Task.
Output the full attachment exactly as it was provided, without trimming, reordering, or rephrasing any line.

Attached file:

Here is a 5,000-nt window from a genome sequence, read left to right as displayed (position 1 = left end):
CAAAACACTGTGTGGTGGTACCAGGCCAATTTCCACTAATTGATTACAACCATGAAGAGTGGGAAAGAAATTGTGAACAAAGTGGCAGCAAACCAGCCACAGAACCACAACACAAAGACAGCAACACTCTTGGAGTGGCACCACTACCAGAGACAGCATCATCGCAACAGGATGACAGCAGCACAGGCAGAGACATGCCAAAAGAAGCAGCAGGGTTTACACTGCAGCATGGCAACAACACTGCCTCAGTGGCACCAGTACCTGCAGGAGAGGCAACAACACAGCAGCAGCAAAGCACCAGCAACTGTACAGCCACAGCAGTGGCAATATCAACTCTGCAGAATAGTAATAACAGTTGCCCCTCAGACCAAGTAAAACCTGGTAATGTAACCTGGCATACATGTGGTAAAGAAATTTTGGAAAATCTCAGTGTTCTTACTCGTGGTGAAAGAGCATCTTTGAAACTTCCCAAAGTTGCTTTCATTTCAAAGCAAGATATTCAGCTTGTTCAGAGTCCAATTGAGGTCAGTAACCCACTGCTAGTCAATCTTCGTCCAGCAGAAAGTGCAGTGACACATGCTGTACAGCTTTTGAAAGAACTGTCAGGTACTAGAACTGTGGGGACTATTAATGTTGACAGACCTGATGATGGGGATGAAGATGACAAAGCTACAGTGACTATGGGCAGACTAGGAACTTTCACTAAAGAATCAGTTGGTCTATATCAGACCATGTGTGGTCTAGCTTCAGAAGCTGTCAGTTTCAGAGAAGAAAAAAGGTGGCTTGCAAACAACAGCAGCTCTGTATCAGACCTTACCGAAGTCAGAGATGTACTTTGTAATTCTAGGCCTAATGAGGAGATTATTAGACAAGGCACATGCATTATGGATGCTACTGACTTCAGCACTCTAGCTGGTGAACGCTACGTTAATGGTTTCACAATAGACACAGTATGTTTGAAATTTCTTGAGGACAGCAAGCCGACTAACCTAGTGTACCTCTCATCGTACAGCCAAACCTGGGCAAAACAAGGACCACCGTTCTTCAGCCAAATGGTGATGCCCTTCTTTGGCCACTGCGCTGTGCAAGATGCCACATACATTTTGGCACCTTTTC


Here is a 5,000-nt window from a genome sequence, read left to right as displayed (position 1 = left end):
CAAAACACTGTGTGGTGGTACCAGGCCAATTTCCACTAATTGATTACAACCATGAAGAGTGGGAAAGAAATTGTGAACAAAGTGGCAGCAAACCAGCCACAGAACCACAACACAAAGACAGCAACACTCTTGGAGTGGCACCACTACCAGAGACAGCATCATCGCAACAGGATGACAGCAGCACAGGCAGAGACATGCCAAAAGAAGCAGCAGGGTTTACACTGCAGCATGGCAACAACACTGCCTCAGTGGCACCAGTACCTGCAGGAGAGGCAACAACACAGCAGCAGCAAAGCACCAGCAACTGTACAGCCACAGCAGTGGCAATATCAACTCTGCAGAATAGTAATAACAGTTGCCCCTCAGACCAAGTAAAACCTGGTAATGTAACCTGGCATACATGTGGTAAAGAAATTTTGGAAAATCTCAGTGTTCTTACTCGTGGTGAAAGAGCATCTTTGAAACTTCCCAAAGTTGCTTTCATTTCAAAGCAAGATATTCAGCTTGTTCAGAGTCCAATTGAGGTCAGTAACCCACTGCTAGTCAATCTTCGTCCAGCAGAAAGTGCAGTGACACATGCTGTACAGCTTTTGAAAGAACTGTCAGGTACTAGAACTGTGGGGACTATTAATGTTGACAGACCTGATGATGGGGATGAAGATGACAAAGCTACAGTGACTATGGGCAGACTAGGAACTTTCACTAAAGAATCAGTTGGTCTATATCAGACCATGTGTGGTCTAGCTTCAGAAGCTGTCAGTTTCAGAGAAGAAAAAAGGTGGCTTGCAAACAACAGCAGCTCTGTATCAGACCTTACCGAAGTCAGAGATGTACTTTGTAATTCTAGGCCTAATGAGGAGATTATTAGACAAGGCACATGCATTATGGATGCTACTGACTTCAGCACTCTAGCTGGTGAACGCTACGTTAATGGTTTCACAATAGACACAGTATGTTTGAAATTTCTTGAGGACAGCAAGCCGACTAACCTAGTGTACCTCTCATCGTACAGCCAAACCTGGGCAAAACAAGGACCACCGTTCTTCAGCCAAATGGTGATGCCCTTCTTTGGCCACTGCGCTGTGCAAGATGCCACATACATTTTGGCACCTTTTC